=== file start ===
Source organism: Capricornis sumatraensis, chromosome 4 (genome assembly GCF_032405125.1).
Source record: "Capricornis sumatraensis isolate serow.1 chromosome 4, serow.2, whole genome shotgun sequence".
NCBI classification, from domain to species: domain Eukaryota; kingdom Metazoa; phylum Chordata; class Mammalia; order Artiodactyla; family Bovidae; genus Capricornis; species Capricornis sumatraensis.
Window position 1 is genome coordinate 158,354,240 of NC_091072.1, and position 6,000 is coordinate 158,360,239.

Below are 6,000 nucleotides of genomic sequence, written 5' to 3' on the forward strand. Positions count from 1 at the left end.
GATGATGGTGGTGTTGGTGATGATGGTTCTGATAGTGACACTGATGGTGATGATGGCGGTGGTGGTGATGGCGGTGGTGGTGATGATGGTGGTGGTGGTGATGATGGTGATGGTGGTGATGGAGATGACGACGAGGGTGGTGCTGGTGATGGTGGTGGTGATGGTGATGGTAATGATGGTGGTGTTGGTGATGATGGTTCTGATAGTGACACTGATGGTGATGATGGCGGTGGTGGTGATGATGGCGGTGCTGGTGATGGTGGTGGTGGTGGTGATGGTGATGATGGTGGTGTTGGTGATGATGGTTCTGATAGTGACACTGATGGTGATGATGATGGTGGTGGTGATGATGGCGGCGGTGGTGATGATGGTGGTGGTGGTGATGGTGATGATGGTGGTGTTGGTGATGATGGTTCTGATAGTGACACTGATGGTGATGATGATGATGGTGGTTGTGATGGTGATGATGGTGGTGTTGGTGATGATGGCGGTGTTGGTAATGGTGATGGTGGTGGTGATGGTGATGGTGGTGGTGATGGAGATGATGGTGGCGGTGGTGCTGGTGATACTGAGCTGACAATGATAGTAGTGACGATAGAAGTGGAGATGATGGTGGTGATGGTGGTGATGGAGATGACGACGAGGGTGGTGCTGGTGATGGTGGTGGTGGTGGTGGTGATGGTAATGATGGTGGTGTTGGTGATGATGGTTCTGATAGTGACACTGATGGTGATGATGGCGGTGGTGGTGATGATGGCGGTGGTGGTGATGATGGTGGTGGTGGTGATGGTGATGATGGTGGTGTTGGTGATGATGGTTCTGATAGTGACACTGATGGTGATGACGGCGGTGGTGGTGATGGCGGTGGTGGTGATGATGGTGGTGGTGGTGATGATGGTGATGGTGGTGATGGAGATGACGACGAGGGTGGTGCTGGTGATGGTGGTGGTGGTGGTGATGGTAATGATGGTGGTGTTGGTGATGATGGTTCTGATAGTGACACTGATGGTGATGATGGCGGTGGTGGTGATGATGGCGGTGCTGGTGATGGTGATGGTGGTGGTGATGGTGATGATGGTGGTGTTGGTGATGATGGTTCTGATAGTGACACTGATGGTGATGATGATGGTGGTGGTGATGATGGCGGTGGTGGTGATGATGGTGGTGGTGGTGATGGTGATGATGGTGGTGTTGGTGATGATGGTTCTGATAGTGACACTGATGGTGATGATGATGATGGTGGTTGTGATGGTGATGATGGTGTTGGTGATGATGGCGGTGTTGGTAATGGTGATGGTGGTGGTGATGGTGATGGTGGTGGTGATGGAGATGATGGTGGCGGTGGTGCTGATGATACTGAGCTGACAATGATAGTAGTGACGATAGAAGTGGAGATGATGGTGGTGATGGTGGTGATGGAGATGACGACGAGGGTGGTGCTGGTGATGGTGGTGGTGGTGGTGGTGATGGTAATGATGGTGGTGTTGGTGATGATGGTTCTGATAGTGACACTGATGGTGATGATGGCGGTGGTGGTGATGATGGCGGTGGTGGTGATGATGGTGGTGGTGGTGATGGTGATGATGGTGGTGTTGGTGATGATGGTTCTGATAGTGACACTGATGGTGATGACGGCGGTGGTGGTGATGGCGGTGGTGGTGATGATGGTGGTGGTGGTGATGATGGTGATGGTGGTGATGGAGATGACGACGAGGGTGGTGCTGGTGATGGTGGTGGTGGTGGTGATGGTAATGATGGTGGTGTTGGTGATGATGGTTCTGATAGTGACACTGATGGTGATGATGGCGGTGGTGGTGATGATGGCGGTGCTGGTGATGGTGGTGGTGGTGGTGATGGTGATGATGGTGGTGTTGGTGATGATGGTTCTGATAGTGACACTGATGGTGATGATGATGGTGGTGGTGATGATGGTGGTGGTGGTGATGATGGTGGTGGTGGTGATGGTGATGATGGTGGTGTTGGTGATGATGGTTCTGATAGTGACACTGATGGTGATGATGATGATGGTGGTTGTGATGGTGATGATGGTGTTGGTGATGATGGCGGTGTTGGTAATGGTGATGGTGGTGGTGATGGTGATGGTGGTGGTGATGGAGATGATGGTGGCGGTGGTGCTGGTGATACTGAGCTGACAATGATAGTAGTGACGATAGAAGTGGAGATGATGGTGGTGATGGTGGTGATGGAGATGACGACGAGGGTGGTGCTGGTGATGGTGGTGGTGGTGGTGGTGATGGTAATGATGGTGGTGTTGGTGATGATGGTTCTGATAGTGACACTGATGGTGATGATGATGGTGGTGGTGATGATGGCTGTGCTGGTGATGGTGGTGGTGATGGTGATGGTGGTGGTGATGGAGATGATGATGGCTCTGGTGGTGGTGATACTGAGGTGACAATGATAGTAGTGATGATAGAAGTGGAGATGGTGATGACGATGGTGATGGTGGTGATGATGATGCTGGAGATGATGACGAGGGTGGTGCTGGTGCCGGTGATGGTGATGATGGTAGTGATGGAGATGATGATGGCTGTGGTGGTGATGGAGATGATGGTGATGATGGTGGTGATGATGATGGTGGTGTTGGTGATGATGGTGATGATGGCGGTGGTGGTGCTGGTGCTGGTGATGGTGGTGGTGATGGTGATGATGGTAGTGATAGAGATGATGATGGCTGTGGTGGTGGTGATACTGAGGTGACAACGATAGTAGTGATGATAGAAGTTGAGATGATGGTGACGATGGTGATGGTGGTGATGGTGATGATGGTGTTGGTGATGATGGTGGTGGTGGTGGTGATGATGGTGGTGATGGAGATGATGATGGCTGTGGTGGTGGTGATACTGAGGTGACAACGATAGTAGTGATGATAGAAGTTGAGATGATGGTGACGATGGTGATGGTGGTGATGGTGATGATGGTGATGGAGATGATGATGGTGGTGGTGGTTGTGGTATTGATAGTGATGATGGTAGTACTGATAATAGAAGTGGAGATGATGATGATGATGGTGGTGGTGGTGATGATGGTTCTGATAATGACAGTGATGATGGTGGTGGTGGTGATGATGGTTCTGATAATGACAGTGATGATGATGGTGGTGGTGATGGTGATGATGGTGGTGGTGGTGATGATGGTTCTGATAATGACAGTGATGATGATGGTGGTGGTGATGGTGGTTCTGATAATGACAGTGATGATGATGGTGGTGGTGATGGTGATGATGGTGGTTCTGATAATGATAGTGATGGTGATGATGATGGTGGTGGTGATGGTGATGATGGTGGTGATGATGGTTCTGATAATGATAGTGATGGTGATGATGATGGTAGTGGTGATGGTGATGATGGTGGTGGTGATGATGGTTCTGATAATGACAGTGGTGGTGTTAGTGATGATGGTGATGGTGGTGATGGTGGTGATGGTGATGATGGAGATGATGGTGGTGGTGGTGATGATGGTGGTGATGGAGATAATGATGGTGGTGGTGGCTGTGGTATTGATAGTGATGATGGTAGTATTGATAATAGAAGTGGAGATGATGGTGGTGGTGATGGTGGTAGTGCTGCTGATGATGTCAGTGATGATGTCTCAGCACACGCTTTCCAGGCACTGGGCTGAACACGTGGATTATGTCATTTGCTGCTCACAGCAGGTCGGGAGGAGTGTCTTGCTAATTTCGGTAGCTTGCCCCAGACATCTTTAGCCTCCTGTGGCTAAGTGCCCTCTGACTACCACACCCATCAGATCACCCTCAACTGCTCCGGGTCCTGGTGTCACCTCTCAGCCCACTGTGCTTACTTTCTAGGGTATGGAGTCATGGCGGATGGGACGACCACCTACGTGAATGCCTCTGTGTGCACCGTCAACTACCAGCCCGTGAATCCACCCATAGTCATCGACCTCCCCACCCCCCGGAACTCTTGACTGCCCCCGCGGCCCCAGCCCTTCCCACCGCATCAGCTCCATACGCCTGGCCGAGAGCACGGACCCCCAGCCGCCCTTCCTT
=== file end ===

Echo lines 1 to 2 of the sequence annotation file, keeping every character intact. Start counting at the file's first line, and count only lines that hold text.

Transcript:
Source organism: Capricornis sumatraensis, chromosome 4 (genome assembly GCF_032405125.1).
Source record: "Capricornis sumatraensis isolate serow.1 chromosome 4, serow.2, whole genome shotgun sequence".